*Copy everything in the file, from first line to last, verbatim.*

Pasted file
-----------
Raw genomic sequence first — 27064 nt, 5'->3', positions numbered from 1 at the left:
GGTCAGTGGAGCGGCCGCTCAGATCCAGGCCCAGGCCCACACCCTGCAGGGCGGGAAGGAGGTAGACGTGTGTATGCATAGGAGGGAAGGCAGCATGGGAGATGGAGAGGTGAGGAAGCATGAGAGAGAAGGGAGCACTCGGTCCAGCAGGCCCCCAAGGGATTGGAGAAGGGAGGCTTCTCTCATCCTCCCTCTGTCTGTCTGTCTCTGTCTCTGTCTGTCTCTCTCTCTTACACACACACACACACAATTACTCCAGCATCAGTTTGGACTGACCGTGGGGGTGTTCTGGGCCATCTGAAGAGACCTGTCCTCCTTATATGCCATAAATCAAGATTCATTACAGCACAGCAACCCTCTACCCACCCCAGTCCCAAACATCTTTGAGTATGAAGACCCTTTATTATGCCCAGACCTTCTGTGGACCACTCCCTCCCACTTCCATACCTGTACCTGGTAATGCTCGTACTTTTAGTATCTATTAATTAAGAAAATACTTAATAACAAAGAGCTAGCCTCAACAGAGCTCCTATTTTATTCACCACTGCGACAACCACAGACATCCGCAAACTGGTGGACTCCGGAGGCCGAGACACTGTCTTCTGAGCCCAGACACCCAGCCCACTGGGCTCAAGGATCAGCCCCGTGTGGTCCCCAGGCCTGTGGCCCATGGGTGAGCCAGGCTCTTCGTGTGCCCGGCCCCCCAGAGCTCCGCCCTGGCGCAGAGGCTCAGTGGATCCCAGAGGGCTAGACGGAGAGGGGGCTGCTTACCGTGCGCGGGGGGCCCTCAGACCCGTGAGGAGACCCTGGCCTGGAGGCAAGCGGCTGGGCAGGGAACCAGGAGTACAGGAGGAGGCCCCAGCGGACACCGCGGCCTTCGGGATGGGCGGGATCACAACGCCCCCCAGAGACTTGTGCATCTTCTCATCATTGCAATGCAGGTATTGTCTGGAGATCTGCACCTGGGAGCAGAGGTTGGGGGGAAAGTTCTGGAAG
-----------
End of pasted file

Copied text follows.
Raw genomic sequence first — 27064 nt, 5'->3', positions numbered from 1 at the left:
GGTCAGTGGAGCGGCCGCTCAGATCCAGGCCCAGGCCCACACCCTGCAGGGCGGGAAGGAGGTAGACGTGTGTATGCATAGGAGGGAAGGCAGCATGGGAGATGGAGAGGTGAGGAAGCATGAGAGAGAAGGGAGCACTCGGTCCAGCAGGCCCCCAAGGGATTGGAGAAGGGAGGCTTCTCTCATCCTCCCTCTGTCTGTCTGTCTCTGTCTCTGTCTGTCTCTCTCTCTTACACACACACACACACAATTACTCCAGCATCAGTTTGGACTGACCGTGGGGGTGTTCTGGGCCATCTGAAGAGACCTGTCCTCCTTATATGCCATAAATCAAGATTCATTACAGCACAGCAACCCTCTACCCACCCCAGTCCCAAACATCTTTGAGTATGAAGACCCTTTATTATGCCCAGACCTTCTGTGGACCACTCCCTCCCACTTCCATACCTGTACCTGGTAATGCTCGTACTTTTAGTATCTATTAATTAAGAAAATACTTAATAACAAAGAGCTAGCCTCAACAGAGCTCCTATTTTATTCACCACTGCGACAACCACAGACATCCGCAAACTGGTGGACTCCGGAGGCCGAGACACTGTCTTCTGAGCCCAGACACCCAGCCCACTGGGCTCAAGGATCAGCCCCGTGTGGTCCCCAGGCCTGTGGCCCATGGGTGAGCCAGGCTCTTCGTGTGCCCGGCCCCCCAGAGCTCCGCCCTGGCGCAGAGGCTCAGTGGATCCCAGAGGGCTAGACGGAGAGGGGGCTGCTTACCGTGCGCGGGGGGCCCTCAGACCCGTGAGGAGACCCTGGCCTGGAGGCAAGCGGCTGGGCAGGGAACCAGGAGTACAGGAGGAGGCCCCAGCGGACACCGCGGCCTTCGGGATGGGCGGGATCACAACGCCCCCCAGAGACTTGTGCATCTTCTCATCATTGCAATGCAGGTATTGTCTGGAGATCTGCACCTGGGAGCAGAGGTTGGGGGGAAAGTTCTGGAAG